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Films for "America after the Fall": "The Plow that Broke the Plains" (1936) and "The River" (1937)

July 7, 2016
Price Auditorium
Free with museum admission

These classic films from the 1930s echo many social and cultural themes found in America after the Fall: Painting in the 1930s

Pare Lorentz government sponsored films The Plow That Broke the Plains (1936) and The River (1938), are landmark American documentary films. Made in support of Roosevelt’s New Deal, they broke new ground in the documentary form through a use of poetic imagery, symphonic music, and free verse narration.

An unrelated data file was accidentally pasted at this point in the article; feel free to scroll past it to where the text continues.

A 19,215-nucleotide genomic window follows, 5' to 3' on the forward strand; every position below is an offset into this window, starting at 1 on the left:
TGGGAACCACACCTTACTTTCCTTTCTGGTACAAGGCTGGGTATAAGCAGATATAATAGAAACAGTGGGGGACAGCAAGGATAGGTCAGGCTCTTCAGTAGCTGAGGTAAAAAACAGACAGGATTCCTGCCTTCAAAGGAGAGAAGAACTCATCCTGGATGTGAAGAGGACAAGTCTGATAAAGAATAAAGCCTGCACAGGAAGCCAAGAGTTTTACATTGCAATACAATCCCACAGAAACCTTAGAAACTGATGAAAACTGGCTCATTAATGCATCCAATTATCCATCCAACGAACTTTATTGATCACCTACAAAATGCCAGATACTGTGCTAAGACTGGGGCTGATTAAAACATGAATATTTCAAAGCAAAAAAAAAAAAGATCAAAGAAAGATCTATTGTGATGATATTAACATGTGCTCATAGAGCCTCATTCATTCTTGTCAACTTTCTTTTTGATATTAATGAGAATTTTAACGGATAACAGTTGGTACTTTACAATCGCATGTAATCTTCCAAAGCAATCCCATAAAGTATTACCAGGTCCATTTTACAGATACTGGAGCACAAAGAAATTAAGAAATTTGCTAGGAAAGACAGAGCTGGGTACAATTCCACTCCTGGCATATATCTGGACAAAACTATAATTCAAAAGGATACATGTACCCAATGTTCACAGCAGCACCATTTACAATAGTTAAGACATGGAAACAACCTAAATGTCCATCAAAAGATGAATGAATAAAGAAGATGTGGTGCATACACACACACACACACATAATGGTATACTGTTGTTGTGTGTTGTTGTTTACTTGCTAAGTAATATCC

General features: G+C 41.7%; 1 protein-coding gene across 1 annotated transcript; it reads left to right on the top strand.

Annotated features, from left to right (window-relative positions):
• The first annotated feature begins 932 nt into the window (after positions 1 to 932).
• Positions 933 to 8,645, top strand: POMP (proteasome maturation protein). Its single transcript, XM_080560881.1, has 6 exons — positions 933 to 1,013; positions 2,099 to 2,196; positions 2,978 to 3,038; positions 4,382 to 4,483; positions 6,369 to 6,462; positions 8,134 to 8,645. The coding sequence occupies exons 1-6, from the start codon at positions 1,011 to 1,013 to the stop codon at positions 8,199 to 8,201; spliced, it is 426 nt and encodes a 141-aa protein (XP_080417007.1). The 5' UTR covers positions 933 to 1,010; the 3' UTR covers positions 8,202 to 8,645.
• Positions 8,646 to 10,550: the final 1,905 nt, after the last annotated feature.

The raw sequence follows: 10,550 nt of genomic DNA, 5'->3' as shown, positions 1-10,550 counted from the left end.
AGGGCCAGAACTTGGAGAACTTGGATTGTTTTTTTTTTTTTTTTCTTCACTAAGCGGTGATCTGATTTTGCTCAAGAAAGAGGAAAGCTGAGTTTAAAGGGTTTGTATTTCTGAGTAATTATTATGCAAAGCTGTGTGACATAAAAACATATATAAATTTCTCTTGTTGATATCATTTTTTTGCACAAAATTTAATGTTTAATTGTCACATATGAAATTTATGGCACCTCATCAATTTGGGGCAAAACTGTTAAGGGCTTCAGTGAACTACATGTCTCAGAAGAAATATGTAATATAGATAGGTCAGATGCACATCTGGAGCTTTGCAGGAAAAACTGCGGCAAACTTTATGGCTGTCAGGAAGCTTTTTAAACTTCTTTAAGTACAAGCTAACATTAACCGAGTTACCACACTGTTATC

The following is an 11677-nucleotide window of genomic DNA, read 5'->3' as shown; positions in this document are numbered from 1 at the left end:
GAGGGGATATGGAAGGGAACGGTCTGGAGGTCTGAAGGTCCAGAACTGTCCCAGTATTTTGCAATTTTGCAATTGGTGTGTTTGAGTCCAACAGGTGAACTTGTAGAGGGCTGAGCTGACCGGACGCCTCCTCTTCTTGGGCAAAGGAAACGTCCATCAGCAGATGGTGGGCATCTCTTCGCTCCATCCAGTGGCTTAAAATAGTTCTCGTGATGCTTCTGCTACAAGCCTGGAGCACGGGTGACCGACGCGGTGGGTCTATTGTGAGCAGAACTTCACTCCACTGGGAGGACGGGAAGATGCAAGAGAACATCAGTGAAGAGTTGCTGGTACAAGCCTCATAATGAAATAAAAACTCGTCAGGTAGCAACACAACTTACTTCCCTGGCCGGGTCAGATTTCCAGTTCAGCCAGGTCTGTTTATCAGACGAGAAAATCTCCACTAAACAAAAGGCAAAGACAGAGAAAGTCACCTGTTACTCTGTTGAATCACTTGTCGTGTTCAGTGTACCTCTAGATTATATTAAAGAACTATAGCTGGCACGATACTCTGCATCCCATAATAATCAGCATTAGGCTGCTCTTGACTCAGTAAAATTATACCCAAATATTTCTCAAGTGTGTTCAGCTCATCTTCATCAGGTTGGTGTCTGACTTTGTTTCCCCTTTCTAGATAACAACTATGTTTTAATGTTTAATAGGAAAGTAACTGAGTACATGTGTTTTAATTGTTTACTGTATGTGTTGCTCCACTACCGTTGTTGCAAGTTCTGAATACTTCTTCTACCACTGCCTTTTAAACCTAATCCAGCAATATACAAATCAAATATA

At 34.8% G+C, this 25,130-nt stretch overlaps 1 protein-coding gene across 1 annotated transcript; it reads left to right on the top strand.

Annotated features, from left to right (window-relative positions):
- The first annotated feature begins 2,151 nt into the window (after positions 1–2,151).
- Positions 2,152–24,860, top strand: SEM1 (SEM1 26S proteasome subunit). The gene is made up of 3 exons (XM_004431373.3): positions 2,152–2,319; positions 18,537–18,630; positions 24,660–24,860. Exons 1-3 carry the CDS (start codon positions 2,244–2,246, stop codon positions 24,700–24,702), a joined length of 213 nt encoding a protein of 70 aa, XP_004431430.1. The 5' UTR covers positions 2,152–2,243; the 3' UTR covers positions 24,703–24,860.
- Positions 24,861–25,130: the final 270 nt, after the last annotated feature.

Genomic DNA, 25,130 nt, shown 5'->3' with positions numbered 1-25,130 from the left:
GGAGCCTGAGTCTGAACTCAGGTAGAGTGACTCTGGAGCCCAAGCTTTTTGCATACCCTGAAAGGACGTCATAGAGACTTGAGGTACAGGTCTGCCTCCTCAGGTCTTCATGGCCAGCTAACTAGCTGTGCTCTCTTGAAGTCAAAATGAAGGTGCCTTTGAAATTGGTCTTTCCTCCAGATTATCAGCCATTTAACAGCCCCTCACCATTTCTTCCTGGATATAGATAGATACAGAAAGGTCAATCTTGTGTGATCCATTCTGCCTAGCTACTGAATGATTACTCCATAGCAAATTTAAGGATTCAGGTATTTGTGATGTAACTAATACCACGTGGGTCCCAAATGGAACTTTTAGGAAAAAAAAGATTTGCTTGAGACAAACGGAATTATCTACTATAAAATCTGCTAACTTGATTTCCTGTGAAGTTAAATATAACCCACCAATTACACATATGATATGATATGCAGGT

The Plow That Broke the Plains examines the agricultural misuse of the Great Plains that resulted in the Dust Bowl of the 1930s, and is a stirring chronicle of the Roosevelt Administrations efforts to help farmers devastated by drought.

The River tells a lyrical history of the Mississippi River basin, while lamenting environmental destruction and it’s effect on impoverished farmers.

Film still from The Plow That Broke the Plains.